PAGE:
Now run the command:

When the command finishes successfully, you can then execute the terraform apply helloastra command to see the database being created:

Now open up the Astra DB web console and you’ll see your database has been created:

Figure 1. Astra DB web console showing your new database.

Pretty cool, but minimally useful in practice. There’s little reason to use Terraform only to create databases with key spaces. However, the database is just the top-level “container” for most projects. Real-world projects also contain roles, each of which needs a security token. You can also script the IP safe-listing using Terraform, which is where Terraform starts to shine for Astra DB.

Define a role

An Astra DB role is simply another resource type. So open up your file and append the following text:

You can see there is a lot of thought required for creating a role. A solid understanding of the policies and the resources is required. That’s too much information to cover in this article, but you can find much more on the main Astra DevOps page. And you can find more information if you visit the Manage Roles with DevOps API page.

Note: I commented that many of the policies for the role we’re creating weren’t needed. However, I left them in the file as a quick and easy reference if the role you define needs different policies. Comment and uncomment at your whim!

There are two main sections in the role, the resources and the policy arrays. They are closely related. The resources section is where you select the resources for which you want to set policies. So in our resources section:

You can see, we are telling Terraform we want to create a role with privileges that are specific to:

  • Our organization
  • Database we are creating
  • Keyspace in that database
  • Tables in that keyspace

If you look at the Manage Roles with DevOps API page and scroll down, you’ll see a table that maps policies to specific resource types. So policies only apply to specific resources, which is a mistake you can make. Suppose you add policies to access the tables but don’t include the last resource for all tables (:table:*). You can end up table policies with no resource to which they could attach.

Define a security token

Now that we have a role, we need to define a security token that users can use to authenticate the right to use that role (and access the database and its data). So, still editing the file, append the following lines of code:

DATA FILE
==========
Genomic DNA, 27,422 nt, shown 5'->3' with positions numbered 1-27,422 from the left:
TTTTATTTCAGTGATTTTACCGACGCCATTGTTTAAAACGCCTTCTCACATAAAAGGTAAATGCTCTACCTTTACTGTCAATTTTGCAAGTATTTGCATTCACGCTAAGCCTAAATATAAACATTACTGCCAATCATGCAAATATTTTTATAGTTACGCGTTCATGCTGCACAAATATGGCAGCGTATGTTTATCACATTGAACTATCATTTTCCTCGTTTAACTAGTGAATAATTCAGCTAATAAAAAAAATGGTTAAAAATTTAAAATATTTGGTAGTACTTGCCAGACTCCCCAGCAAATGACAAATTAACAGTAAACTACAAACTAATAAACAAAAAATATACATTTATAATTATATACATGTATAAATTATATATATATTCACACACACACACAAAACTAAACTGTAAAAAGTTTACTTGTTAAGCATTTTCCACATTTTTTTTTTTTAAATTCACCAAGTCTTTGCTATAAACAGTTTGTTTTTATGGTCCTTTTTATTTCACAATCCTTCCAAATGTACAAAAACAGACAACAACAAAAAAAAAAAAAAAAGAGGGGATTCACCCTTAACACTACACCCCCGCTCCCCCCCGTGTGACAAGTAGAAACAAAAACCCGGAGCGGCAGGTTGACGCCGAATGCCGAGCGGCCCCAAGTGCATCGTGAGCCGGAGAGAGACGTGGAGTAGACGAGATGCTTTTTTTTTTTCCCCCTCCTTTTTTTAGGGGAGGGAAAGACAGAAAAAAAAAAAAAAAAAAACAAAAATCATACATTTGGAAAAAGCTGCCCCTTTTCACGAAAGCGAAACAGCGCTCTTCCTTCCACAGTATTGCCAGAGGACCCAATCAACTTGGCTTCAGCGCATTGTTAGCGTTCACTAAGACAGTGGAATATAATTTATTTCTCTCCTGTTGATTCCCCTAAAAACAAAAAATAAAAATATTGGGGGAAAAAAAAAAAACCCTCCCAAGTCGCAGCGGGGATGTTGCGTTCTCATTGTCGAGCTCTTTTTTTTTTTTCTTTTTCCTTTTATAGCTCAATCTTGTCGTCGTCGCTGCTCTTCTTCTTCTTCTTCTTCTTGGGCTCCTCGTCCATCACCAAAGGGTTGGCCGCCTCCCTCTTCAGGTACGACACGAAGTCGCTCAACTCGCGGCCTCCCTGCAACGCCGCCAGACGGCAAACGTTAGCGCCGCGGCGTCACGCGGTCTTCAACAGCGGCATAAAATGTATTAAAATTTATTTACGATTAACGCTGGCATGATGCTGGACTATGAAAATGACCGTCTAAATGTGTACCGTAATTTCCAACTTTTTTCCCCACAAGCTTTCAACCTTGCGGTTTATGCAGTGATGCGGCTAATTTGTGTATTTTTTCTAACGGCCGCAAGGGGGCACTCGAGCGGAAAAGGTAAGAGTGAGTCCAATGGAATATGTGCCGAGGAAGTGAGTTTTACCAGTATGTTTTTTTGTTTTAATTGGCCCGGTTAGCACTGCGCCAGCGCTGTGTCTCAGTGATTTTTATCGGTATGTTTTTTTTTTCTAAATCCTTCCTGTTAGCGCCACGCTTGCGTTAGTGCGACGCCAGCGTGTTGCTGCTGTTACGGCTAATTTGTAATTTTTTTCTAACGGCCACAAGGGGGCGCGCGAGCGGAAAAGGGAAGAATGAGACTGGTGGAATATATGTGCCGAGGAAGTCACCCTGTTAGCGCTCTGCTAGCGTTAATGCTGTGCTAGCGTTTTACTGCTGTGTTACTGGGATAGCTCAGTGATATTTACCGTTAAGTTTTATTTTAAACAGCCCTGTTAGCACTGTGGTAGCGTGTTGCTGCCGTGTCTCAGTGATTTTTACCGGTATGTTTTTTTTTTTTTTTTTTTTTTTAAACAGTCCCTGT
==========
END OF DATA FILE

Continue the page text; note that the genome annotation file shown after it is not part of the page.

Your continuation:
You can see there can be any number of roles in the roles array. As a result, you should think about tokens aggregating roles, not working with a single role (as we are doing in this simple example).

Define access lists

An access list defines the IP addresses that are allowed to connect to the database. If you don’t define an access list, then ALL IP addresses are allowed to connect, assuming they have the correct security token. If you know of specific IP addresses or classless inter-domain routing (CIDR) blocks that you want to allow to connect (still requiring the security token though), then you can define your rules using the template code below.

The addresses{} object can contain multiple request{} objects, so your IP safe-listing can get to be very fine-grained. The address{} within each request{} is formatted as a CIDR block.

Pro Tip (Security): The terraform.tfstate file, created by the terraform plan command, contains sensitive information and should never be stored in a public repository!

Our script generates a lot of information that we’ll want to use elsewhere, namely the Astra DB security token for accessing our database using our role. To have Terraform show us the values we are interested in, open up the file and append the following lines at the bottom (outside of the terraform{} ) declaration:

We’ve done a lot of editing. Now let’s run our project to see the fruits of our labor. Execute the commands:

Terraform also lets you delete/destroy what you create. After successfully performing an apply action in Terraform, you can then execute the delete action and destroy everything created by the apply action.

Destroying everything you created is especially handy when you are first developing your scripts and learning Terraform. The command to destroy/delete your Astra database with all of its roles and security tokens takes the following form:

The file .terraform.lock.hcl “locks” in the provider versions last used. If you want to update all of your providers to the current version, delete the .terraform.lock.hcl file and run the terraform init command again.

The Astra provider is great at what it does: creating databases, roles, security tokens, and access lists. In its current form, that’s all it does. It does not create tables or populate data. You still need to do that using traditional methods.

Hopefully, though, the veil of mystery that surrounds Terraform, and the Astra provider more specifically, has now been removed for you. The Astra provider is under active development, so be sure to check for updates often! You can find the main Astra DB provider page in the Terraform Registry, which provides complete instructions to guide you through all of its capabilities.

If you want to go deeper or contribute to the open-source project, you can do that on the Astra Provider GitHub page. You can also join the DataStax Developer’s Discord channel to learn more there.

Follow the DataStax Tech Blog for more developer stories. Check out our YouTube channel for tutorials and here for DataStax Developers on Twitter for the latest news about our developer community.

  1. Github Code
  2. Manage roles with the DevOps API
  3. Terraform by HashiCorp
  4. DataStax Astra DB
  5. Register for an Astra DB account
  6. Join our Discord: DataStax Developers
  7. DataStax Community Platform
  8. DataStax Academy
  9. DataStax Certifications
  10. DataStax Workshops